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DOJ Establishes Initiative to Fight Modern-Day Redlining Practices That Keep Black Americans from Homeownership

The U.S. Justice Department says it’s going to do something about redlining, the systematic denial of various banking services to residents of specific, often racially associated, neighborhoods or communities. The U.S. Justice Department recently unveiled a new measure to investigate discriminatory lending practices in the mortgage industry. 

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The government’s new Combating Redlining Initiative will use redirected federal resources to investigate concerns related to fair lending practices, agency officials say.

Over the decades, redlining has prevented untold numbers of Black Americans from owning homes. Redlining was prohibited by the Fair Housing Act of 1968 and the Equal Credit Opportunity Act of 1974. But potential Black homeowners complain it still exists.

Black Americans were denied mortgages at higher rates than their white counterparts in 61 urban environments, a 2018 investigation conducted by the National Community Reinvestment Corporation found. This report laid the foundation for a series of investigations that concluded that banks still practice redlining despite it being illegal. 

According to U.S. Attorney General Merrick Garland, the Combating Redlining Initiative is the greatest effort to combat the practice of redlining in U.S. history. 

“Lending discrimination runs counter to fundamental promises of our economic system,” Garland said in a press statement. “When people are denied credit simply because of their race or national origin, their ability to share in our nation’s prosperity is all but eliminated. Today, we are committing ourselves to address modern-day redlining by making far more robust use of our fair lending authorities. We will spare no resource to ensure that federal fair lending laws are vigorously enforced and that financial institutions provide equal opportunity for every American to obtain credit.” 

Redlining Practices: Past and Present

Redlining is a discriminatory practice that denies mortgages and other credit-related services to individuals or communities due to race or nationality. The term was initially coined to show how financial institutions would carve a highlight on a map with a red line around neighborhoods they did not deem investment-worthy based on demographics. 

Black American neighborhoods were consistently redlined — and still are, argues Keeanga-Yamahtta Taylor, a professor in the Department of African American Studies at Princeton University.

The Fair Housing Act and The Equal Credit Opportunity Act were supposed to make the real estate industry fairer.

The Fair Housing Act protects people from discrimination when they are renting or buying a home, getting a mortgage, seeking housing assistance, or participating in other housing-related activities.

The Equal Credit Opportunity Act prohibits creditors from discriminating against credit applicants on the basis of race, color, religion, national origin, sex, marital status, age, because an applicant receives income from a public assistance program. It bans discrimination in home mortgage loans or home improvement loans.

But the reality is that “private sector forces, including mortgage lending banks and real estate agents, ensured that the same principles of segregation that had girded the private housing market for the entirety of the 20th century became the guiding principles of the new HUD Act housing initiative,” writes Taylor in her 2019 book “Race for Profit: How Banks and the Real Estate Industry Undermined Black Homeownership.”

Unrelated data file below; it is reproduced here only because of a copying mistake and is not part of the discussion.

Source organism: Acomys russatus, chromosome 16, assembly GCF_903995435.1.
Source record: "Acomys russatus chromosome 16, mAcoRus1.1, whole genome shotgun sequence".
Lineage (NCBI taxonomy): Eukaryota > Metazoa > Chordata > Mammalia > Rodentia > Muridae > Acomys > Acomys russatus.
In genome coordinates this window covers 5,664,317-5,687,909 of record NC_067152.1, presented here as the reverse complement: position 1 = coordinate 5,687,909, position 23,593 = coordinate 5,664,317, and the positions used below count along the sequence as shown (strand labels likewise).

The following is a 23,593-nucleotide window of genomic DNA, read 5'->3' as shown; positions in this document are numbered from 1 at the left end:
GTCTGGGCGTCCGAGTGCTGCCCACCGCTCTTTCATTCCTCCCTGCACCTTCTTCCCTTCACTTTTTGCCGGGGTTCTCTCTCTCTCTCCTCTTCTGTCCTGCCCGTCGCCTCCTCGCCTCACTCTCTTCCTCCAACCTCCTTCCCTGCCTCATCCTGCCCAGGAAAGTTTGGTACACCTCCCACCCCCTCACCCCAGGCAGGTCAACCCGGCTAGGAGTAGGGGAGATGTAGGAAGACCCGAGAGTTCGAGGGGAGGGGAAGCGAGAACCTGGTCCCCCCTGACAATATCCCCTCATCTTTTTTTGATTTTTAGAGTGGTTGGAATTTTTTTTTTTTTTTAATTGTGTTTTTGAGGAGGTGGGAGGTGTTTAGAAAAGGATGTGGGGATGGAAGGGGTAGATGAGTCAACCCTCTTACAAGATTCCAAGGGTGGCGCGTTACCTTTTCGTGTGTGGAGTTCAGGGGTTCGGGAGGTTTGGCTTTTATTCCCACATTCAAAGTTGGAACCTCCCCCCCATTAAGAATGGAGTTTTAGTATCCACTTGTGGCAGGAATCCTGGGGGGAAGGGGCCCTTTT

The U.S. Department of Housing and Urban Development oversees national policy and programs that address America’s housing needs as well as enforces fair housing laws.

Taylor added, “These same corrosive public-private relationships undermined the regulating capacity of HUD. It wasn’t just the real estate industry. White suburban homeowners and the elected officials who did their public bidding passed intricate and specific zoning ordinances that were intended to keep African Americans out of their communities.”

Recent studies reveal Taylor’s claims hold true.

The Consumer Financial Protection Bureau (CFPB) recently revealed that lenders strategically target white neighborhoods with marketing campaigns featuring white families and loan officers. These practices ultimately discourage minority applicants from applying for mortgages and becoming homeowners. 

Several current lawsuits center on redlining. In early October, the Fair Housing Center of Central Indiana, a nonprofit advocacy group, filed a federal lawsuit against Old National Bank, the largest Indiana-based bank, claiming discriminatory residential mortgage lending patterns against its Black customers. 

Last year, fair housing organizations filed a lawsuit against Redfin, an online real estate website. The company was accused of “digital redlining” by offering fewer services to homebuyers and sellers in non-predominately white neighborhoods. 

Now, according to the Justice Department, the Combat Redlining Initiative aims to eradicate these examples of redlining, making homeownership a possibility for all Americans. 

“Enforcement of our fair lending laws is critical to ensure that banks and lenders are providing communities of color equal access to lending opportunities,” said Assistant Attorney General Kristen Clarke for the Justice Department’s Civil Rights Division. “Equal and fair access to mortgage lending opportunities is the cornerstone on which families and communities can build wealth in our country. Our new Initiative should send a strong message to banks and lenders that we will hold them accountable as we work to combat discriminatory race and national origin-based lending practices.” 

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